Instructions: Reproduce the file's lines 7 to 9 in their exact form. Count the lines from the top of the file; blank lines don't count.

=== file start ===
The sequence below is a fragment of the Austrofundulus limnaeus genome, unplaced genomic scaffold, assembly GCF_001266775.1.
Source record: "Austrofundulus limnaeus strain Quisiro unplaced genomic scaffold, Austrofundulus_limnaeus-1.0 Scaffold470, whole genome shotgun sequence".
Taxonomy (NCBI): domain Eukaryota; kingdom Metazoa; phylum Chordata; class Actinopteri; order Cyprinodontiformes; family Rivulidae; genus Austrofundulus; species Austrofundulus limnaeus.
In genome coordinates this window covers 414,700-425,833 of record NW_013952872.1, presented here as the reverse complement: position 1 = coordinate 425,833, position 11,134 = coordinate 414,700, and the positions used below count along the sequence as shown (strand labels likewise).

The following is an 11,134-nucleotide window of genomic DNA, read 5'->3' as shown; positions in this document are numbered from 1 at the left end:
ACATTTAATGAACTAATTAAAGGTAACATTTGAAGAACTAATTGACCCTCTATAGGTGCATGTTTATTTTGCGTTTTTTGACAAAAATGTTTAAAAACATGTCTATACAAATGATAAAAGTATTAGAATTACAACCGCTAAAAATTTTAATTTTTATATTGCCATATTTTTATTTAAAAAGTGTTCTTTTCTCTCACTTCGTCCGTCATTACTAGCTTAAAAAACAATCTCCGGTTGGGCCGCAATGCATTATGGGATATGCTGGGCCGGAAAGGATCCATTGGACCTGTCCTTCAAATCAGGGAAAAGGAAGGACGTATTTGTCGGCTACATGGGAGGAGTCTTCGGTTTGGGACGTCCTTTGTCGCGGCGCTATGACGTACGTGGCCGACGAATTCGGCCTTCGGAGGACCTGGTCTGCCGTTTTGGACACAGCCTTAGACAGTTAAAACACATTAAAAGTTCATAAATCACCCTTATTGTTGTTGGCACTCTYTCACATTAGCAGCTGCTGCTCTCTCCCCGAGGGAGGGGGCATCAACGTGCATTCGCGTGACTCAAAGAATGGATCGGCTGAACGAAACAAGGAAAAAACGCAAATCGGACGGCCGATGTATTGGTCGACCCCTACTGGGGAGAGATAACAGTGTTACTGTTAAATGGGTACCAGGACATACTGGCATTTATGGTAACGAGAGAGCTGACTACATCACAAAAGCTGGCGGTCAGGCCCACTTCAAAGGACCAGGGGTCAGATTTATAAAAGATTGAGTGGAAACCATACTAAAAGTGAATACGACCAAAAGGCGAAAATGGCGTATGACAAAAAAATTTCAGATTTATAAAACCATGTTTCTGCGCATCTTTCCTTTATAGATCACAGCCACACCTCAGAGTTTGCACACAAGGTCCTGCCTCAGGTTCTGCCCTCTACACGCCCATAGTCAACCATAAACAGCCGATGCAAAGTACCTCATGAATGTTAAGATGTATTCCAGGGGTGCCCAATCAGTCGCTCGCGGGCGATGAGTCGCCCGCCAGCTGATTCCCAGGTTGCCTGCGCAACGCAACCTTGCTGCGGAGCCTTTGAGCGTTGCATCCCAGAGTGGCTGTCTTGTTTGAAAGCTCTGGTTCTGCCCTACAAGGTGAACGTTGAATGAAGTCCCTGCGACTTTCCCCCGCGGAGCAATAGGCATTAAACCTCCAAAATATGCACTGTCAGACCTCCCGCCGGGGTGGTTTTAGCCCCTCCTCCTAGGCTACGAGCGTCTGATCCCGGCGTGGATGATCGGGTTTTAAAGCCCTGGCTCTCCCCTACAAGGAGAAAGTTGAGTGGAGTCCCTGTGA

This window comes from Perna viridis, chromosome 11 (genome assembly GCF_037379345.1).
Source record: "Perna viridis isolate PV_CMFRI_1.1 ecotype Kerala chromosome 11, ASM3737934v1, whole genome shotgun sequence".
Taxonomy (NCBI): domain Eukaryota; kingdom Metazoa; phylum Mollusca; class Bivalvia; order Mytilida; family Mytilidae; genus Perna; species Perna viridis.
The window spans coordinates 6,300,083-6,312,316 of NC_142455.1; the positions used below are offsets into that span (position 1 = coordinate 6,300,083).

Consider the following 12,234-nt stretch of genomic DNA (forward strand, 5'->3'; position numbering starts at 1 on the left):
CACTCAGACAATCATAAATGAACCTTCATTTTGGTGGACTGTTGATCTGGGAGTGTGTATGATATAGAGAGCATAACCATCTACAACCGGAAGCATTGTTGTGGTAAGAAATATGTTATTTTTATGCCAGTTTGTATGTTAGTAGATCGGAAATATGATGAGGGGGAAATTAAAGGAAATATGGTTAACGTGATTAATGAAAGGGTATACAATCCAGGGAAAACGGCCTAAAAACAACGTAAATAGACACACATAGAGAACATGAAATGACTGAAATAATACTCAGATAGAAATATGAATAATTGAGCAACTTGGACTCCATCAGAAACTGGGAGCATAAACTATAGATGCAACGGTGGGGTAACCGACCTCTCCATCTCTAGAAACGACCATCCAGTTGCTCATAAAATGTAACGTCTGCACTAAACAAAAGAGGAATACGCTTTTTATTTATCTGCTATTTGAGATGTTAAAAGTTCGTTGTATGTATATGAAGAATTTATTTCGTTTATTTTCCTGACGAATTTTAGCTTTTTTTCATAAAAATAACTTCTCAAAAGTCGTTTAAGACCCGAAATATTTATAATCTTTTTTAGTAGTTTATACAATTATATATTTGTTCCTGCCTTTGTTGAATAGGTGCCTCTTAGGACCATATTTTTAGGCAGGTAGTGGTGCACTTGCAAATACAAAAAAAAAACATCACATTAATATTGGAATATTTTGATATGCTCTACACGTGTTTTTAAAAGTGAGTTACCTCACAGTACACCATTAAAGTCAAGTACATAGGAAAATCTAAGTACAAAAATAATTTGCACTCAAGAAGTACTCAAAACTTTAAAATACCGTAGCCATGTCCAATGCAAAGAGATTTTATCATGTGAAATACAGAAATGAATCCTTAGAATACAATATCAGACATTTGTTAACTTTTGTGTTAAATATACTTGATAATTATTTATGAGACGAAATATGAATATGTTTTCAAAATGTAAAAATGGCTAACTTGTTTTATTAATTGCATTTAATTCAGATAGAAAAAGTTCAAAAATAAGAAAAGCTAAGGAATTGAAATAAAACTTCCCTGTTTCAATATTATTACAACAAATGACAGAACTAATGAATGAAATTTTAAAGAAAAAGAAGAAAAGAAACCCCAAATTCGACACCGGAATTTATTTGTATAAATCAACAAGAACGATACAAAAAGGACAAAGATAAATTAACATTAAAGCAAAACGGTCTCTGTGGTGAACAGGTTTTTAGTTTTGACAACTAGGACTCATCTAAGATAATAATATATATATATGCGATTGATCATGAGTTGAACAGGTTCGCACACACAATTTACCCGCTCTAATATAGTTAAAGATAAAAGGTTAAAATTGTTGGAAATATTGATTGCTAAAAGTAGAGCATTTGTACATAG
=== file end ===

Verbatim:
This window comes from Perna viridis, chromosome 11 (genome assembly GCF_037379345.1).
Source record: "Perna viridis isolate PV_CMFRI_1.1 ecotype Kerala chromosome 11, ASM3737934v1, whole genome shotgun sequence".
Taxonomy (NCBI): domain Eukaryota; kingdom Metazoa; phylum Mollusca; class Bivalvia; order Mytilida; family Mytilidae; genus Perna; species Perna viridis.